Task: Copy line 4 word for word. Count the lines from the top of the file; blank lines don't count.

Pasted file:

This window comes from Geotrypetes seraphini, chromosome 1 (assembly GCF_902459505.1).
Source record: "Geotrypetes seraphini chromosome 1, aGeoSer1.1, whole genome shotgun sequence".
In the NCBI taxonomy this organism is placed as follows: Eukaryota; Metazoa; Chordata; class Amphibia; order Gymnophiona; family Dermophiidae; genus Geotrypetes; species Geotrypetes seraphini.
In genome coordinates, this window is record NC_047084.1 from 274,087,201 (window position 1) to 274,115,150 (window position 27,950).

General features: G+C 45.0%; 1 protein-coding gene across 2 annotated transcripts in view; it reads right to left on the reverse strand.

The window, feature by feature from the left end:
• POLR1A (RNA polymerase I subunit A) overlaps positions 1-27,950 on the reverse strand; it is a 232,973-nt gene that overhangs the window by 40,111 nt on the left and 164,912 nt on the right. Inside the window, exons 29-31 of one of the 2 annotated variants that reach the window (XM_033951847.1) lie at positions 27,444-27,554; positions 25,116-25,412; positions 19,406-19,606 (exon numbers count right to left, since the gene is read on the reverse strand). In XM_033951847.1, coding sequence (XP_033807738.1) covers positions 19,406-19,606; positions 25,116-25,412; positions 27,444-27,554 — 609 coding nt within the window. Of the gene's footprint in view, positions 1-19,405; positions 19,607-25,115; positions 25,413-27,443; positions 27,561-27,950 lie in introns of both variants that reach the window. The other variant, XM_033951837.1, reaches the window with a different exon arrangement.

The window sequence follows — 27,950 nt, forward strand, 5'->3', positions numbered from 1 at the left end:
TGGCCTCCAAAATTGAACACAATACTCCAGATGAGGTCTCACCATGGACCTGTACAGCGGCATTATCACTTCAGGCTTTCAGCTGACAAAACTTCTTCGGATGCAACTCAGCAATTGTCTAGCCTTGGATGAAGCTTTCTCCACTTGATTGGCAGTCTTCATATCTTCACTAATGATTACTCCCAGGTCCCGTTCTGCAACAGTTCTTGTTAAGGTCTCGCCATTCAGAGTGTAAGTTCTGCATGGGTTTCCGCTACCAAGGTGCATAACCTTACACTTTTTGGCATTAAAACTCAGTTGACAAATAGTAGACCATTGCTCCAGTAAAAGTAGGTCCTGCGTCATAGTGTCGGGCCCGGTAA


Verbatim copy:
In genome coordinates, this window is record NC_047084.1 from 274,087,201 (window position 1) to 274,115,150 (window position 27,950).